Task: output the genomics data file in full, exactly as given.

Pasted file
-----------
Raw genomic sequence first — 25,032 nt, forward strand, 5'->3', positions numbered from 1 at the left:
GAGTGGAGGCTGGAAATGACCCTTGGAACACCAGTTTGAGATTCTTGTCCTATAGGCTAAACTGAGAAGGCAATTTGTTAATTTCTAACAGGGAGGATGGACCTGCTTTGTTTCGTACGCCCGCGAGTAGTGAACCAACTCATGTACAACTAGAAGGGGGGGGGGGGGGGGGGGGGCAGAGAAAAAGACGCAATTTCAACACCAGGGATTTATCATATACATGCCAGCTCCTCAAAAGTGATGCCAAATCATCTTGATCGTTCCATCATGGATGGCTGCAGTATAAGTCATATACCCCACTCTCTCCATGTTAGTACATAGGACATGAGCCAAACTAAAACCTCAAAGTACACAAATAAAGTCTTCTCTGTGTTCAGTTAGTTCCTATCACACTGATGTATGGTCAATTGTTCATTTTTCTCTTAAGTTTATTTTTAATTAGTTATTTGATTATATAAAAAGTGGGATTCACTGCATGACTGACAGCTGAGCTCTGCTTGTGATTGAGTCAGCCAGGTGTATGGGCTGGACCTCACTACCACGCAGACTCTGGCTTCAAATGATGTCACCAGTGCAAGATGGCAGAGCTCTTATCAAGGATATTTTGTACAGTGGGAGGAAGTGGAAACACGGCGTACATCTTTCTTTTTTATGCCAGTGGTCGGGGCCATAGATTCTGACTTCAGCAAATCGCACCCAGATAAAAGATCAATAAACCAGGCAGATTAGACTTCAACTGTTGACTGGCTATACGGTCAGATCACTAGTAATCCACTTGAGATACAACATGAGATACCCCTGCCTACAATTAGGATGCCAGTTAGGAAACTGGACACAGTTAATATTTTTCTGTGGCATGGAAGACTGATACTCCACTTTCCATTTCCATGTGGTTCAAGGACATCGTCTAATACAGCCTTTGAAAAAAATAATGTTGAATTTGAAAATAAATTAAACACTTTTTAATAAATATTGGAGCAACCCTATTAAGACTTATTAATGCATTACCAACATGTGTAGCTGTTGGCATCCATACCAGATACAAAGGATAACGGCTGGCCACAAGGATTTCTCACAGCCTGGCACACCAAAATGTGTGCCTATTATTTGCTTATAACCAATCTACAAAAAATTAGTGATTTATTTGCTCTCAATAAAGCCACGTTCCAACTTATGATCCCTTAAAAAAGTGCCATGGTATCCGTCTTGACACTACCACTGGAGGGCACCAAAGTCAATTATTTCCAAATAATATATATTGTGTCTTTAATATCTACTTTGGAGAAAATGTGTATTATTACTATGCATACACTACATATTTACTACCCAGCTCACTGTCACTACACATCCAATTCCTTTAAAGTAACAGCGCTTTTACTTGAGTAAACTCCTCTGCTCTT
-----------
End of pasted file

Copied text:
Raw genomic sequence first — 25,032 nt, forward strand, 5'->3', positions numbered from 1 at the left:
GAGTGGAGGCTGGAAATGACCCTTGGAACACCAGTTTGAGATTCTTGTCCTATAGGCTAAACTGAGAAGGCAATTTGTTAATTTCTAACAGGGAGGATGGACCTGCTTTGTTTCGTACGCCCGCGAGTAGTGAACCAACTCATGTACAACTAGAAGGGGGGGGGGGGGGGGGGGGGCAGAGAAAAAGACGCAATTTCAACACCAGGGATTTATCATATACATGCCAGCTCCTCAAAAGTGATGCCAAATCATCTTGATCGTTCCATCATGGATGGCTGCAGTATAAGTCATATACCCCACTCTCTCCATGTTAGTACATAGGACATGAGCCAAACTAAAACCTCAAAGTACACAAATAAAGTCTTCTCTGTGTTCAGTTAGTTCCTATCACACTGATGTATGGTCAATTGTTCATTTTTCTCTTAAGTTTATTTTTAATTAGTTATTTGATTATATAAAAAGTGGGATTCACTGCATGACTGACAGCTGAGCTCTGCTTGTGATTGAGTCAGCCAGGTGTATGGGCTGGACCTCACTACCACGCAGACTCTGGCTTCAAATGATGTCACCAGTGCAAGATGGCAGAGCTCTTATCAAGGATATTTTGTACAGTGGGAGGAAGTGGAAACACGGCGTACATCTTTCTTTTTTATGCCAGTGGTCGGGGCCATAGATTCTGACTTCAGCAAATCGCACCCAGATAAAAGATCAATAAACCAGGCAGATTAGACTTCAACTGTTGACTGGCTATACGGTCAGATCACTAGTAATCCACTTGAGATACAACATGAGATACCCCTGCCTACAATTAGGATGCCAGTTAGGAAACTGGACACAGTTAATATTTTTCTGTGGCATGGAAGACTGATACTCCACTTTCCATTTCCATGTGGTTCAAGGACATCGTCTAATACAGCCTTTGAAAAAAATAATGTTGAATTTGAAAATAAATTAAACACTTTTTAATAAATATTGGAGCAACCCTATTAAGACTTATTAATGCATTACCAACATGTGTAGCTGTTGGCATCCATACCAGATACAAAGGATAACGGCTGGCCACAAGGATTTCTCACAGCCTGGCACACCAAAATGTGTGCCTATTATTTGCTTATAACCAATCTACAAAAAATTAGTGATTTATTTGCTCTCAATAAAGCCACGTTCCAACTTATGATCCCTTAAAAAAGTGCCATGGTATCCGTCTTGACACTACCACTGGAGGGCACCAAAGTCAATTATTTCCAAATAATATATATTGTGTCTTTAATATCTACTTTGGAGAAAATGTGTATTATTACTATGCATACACTACATATTTACTACCCAGCTCACTGTCACTACACATCCAATTCCTTTAAAGTAACAGCGCTTTTACTTGAGTAAACTCCTCTGCTCTT